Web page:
Hank finished 22nd in the league with a 2.48 GAA, and 12th with a .920 SV%. How could you get on somebody for grading a goalie with those stats out as a C?

      Aside from the first month, he was extremely ordinary all season long.

      • In the first place he was quite good in November and the Rangers through 20+ games were, with Dallas and Montreal, the best teams in the League. At the same time our D’ was horribly inconsistent, Hank and a small hot streak from Mats literally carried us. To give him a C is to suggest mediocrity and with that I have to take issue. Yes, in the final analysis he didn’t have a good/great season by his standards, but he was better than average given the fact you had a defense weighed down by Dan Boyle, Girardi and Staal for much of the year. Add to that McD being wildly inconsistent and subpar through much of the first half of the season and you had what was overall a pretty mediocre if not bad defense. Now add to all that the fact that the forwards defensively didn’t help much and the PK was abysmal most of the year (slight uptick when Nash came back off of injury) — both totally uncharacteristic for “these” Rangers and you have a recipe for a higher GAA and a skewed save percentage.

        On the whole I would consider my opinion on Hank’s season closer to MMF’s and would rate him at a B (A+ in October, A in November, C in December and the first half of January, after that he did B/B+ work) — and we’ll need an A or A+ from Hank to win a SC.

        Lastly, you suggested he may have been their best player but that doesn’t mean he deserves more than a C, well how does a team whose best player rates a C get over 100 points? I agree, it wasn’t a good year for Hank by HIS standards, maybe he gives himself a C … but relative to all the other goalies out there the grade should be higher.

        • unlike you i didn’t create a fake facebook account as i already belonged to facebook. if i didn’t already have i would have done what you did but that is not the case. so my rebuttals to you will be done through disqus.

          i am quite confident that your name is not the name you chose for facebook purposes

      • No rationalizing needed. By all measures he had a consistently excellent season. Stats other than SV% and GAA actually matter when analyzing performance. You can’t ignore them and you can’t ignore the porous defense that plagued the team all year. He was their best player all year – without him they would have been competing for the first draft pick…

        • First off…he’s the worst stick handling goalie in the league. Right off the bat, that hurts his overall grade.

          Why Rangers fans ignore this, I’ll never know.

          The SV% stat is real. 12th in the league is basically a C grade. 20th, as it pertains to GAA, deals more with defense. Does SV% have a lot to do with defense too? Sure, of course.

          What grade would you give him? He was average after that first tremendous month. And if you wanna give him a B, or a B-, I can’t see how looking at a C grade makes you “shake your head.” …when a C is very feasible.

          • I think we can just pretty much agree to disagree. But “average” after the first month is just patently wrong. If that were true he would not have received more “stars” of the game than any other player in the league. He was tremendous in October and November. Had a bad December. Tremendous again after the AllStar break until his neck injury. When he came back he was “losing” games where he was making over 40 saves. He is a human being not a God. He can’t win games all by himself. And I agree he needs to be graded harder than anyone else because we expect so much from him and because he is the highest paid player on the team. But I still think the grade can’t exist in a vacuum.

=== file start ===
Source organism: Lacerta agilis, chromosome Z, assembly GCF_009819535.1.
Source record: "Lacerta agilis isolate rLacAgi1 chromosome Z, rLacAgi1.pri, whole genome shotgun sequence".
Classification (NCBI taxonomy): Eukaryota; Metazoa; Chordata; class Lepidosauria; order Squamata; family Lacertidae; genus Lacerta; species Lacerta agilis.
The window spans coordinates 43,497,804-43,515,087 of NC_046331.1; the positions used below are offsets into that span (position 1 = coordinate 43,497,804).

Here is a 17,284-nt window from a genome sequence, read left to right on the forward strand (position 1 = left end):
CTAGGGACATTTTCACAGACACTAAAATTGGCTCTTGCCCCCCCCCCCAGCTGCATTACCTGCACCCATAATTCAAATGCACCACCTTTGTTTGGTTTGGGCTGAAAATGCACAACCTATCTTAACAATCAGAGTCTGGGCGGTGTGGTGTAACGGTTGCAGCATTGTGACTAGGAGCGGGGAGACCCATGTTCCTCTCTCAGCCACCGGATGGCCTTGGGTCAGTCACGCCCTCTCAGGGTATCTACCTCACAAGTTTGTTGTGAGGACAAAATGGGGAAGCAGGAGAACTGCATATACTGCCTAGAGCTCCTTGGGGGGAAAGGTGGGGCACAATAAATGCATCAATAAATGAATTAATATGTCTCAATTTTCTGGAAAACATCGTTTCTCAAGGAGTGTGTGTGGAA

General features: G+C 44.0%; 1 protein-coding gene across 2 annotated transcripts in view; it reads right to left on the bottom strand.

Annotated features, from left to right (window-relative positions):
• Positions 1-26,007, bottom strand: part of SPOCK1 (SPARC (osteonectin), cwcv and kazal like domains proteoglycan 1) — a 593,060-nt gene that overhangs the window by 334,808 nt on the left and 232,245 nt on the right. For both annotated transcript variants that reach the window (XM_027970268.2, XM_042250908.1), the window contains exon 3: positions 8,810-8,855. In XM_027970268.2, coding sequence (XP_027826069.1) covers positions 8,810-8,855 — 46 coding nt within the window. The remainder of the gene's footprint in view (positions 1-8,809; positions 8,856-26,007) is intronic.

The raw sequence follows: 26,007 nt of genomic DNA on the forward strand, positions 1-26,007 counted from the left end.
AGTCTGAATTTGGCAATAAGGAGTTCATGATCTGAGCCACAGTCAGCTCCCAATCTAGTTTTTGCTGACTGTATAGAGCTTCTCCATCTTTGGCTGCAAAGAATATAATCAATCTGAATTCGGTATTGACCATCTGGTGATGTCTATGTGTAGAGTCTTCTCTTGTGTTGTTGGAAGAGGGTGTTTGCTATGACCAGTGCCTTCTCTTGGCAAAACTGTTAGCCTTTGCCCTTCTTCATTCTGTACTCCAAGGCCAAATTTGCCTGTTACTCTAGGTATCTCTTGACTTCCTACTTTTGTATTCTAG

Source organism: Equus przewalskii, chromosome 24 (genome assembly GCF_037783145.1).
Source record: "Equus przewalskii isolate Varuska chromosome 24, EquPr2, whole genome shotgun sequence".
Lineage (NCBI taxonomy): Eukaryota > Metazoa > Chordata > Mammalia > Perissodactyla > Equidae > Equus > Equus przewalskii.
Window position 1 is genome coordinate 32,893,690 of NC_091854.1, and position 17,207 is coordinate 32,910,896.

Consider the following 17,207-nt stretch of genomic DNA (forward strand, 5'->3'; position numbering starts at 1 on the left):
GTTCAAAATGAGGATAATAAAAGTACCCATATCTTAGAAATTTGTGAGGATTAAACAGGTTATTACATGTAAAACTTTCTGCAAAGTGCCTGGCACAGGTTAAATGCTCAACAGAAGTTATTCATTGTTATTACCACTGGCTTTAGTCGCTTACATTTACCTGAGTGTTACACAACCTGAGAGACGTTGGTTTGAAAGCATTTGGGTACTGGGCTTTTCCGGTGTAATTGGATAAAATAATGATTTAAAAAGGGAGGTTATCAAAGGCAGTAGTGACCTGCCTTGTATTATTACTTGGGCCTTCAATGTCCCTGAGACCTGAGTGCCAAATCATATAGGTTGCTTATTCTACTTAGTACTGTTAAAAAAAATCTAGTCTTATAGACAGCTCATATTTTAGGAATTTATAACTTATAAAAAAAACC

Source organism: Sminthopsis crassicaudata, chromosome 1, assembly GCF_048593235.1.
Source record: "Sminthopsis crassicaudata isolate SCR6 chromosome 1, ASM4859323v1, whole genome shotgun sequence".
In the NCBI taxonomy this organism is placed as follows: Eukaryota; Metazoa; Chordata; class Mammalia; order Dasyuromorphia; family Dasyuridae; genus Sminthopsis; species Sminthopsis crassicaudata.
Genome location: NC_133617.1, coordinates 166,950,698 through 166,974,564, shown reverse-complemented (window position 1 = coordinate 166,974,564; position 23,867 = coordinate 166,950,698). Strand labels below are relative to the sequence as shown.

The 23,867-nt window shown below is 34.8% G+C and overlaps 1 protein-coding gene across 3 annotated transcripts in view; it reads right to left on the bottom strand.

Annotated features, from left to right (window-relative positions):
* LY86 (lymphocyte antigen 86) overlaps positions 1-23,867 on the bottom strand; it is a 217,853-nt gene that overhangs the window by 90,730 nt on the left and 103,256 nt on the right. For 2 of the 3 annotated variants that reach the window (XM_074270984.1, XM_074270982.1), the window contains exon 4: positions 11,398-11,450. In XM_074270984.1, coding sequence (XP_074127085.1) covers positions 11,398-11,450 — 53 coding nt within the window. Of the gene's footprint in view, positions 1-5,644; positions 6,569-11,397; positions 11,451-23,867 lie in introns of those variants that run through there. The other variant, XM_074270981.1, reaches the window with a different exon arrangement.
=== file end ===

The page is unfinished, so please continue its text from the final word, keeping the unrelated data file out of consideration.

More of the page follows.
• Tremendous in October, solid in November.

            Average to good the rest of the way. I mean I just don’t see “consistently excellent.” Furthermore, these deep analytical stats don’t suggest that either.

            Hell, these stats don’t even suggest the NYR defense was among the league’s worst. Actually, it suggests the defense was middle of the pack.

            As a Rangers fan do I understand how terrible their defense? Of course….but we’re also comparing it to the stellar defenses of the last 5 seasons.

            An argument can be made those STELLAR defenses did a lot to help Hank.

            I see nothing wrong with a C grade. And to “sigh” based on a C is really looking for something to complain about, IMO.

            Again, what grade would you give him?

          • …and again…I would love to see these stats that backup your claim that this NYR defense was among the league’s worst and that Hank was excellent.

            I wouldn’t argue a grade on Hank from anywhere from a C- to a B.

        • …and guess what…when you DO make $8.5M, the most on the team, you ARE graded on a curve.

          You need to be tremendous. He simply wasn’t (aside from the first month). That first month he DID save the NYR porous defense. The rest of the year…he didn’t make a major difference.

        • NYR, 6th in the league in shots against per 60 minutes (26.6). Do I agree their defense was horrible? Yes. But we’re also grading that out on a curve as well in comparison to their GREAT defenses over the last several seasons.

          Their defense was middle of the pack as well in terms of stats. Don’t lose sight of that.

          Hank’s deep, analytical stats aren’t anything special. You’re gonna have to enlighten me on some of these tremendous analytical stats for me to buy he’s better than a C.

          He was 12th in FA60 with a 43.2
          He was 17th in GA60 with a 1.93

          NYR were 7th in FA60 with a 36.5 (that’s NOT porous defense according to the stats!!!!).

          Rangers best player? Arguably, sure. Doesn’t mean he deserves anything better than a C.

          Jesper Fast, perhaps J.T. Miller….I can’t think of many more who can grade out decently this season.